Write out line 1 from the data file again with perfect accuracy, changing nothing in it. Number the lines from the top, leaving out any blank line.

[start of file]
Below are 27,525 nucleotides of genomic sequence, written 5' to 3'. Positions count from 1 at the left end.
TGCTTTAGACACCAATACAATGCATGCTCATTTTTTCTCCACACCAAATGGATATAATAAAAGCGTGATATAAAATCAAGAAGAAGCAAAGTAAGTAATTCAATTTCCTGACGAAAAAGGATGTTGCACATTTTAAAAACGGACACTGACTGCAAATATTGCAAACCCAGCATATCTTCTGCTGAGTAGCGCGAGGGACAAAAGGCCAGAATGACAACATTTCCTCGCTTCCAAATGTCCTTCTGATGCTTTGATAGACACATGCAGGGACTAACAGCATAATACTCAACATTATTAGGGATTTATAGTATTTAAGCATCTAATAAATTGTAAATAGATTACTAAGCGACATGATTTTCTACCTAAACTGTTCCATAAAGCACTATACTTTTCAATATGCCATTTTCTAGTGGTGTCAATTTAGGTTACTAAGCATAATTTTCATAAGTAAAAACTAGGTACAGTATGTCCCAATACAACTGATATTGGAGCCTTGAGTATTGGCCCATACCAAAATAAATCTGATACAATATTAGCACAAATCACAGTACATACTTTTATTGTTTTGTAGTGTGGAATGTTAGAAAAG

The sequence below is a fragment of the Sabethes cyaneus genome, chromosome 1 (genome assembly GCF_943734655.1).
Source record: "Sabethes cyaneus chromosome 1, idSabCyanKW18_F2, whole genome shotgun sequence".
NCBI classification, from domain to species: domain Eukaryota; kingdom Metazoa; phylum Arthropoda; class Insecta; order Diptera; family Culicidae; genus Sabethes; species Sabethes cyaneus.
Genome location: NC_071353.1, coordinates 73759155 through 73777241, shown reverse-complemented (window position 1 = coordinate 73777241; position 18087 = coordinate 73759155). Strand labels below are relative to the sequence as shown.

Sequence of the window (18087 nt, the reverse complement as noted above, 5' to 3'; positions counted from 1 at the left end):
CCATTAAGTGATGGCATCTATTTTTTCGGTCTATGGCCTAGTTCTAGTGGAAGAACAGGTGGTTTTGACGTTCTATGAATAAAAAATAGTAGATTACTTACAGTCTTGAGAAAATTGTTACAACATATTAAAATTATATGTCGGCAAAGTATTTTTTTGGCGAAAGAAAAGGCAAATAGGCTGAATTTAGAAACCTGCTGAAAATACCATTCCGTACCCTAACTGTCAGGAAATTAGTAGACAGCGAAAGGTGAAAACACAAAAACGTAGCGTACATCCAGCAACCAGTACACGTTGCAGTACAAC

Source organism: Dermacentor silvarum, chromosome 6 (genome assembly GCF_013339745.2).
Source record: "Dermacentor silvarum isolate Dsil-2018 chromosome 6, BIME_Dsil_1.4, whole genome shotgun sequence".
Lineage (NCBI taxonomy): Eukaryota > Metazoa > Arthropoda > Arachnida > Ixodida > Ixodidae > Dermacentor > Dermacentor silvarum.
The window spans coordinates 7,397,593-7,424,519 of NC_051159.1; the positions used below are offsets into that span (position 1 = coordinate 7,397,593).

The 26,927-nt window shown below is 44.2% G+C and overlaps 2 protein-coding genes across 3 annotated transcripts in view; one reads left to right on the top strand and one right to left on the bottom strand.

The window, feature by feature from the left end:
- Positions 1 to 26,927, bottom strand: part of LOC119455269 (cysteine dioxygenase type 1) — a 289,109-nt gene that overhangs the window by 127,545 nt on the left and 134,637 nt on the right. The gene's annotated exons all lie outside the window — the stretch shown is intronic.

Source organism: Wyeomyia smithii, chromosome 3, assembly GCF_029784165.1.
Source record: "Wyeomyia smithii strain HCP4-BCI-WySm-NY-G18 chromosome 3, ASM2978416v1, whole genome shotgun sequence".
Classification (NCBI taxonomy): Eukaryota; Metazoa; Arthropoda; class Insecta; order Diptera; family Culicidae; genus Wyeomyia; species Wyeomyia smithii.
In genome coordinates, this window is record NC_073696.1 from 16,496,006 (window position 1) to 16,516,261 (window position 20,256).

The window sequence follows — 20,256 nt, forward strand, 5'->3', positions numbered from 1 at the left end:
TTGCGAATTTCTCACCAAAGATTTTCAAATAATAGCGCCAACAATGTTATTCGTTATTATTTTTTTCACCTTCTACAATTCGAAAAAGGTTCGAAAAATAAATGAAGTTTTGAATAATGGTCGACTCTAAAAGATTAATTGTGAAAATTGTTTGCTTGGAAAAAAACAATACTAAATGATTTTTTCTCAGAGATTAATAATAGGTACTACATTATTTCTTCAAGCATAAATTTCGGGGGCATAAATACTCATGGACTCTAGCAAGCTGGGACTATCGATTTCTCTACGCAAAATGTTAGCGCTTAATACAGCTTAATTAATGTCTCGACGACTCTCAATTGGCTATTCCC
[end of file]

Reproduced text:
Below are 27,525 nucleotides of genomic sequence, written 5' to 3'. Positions count from 1 at the left end.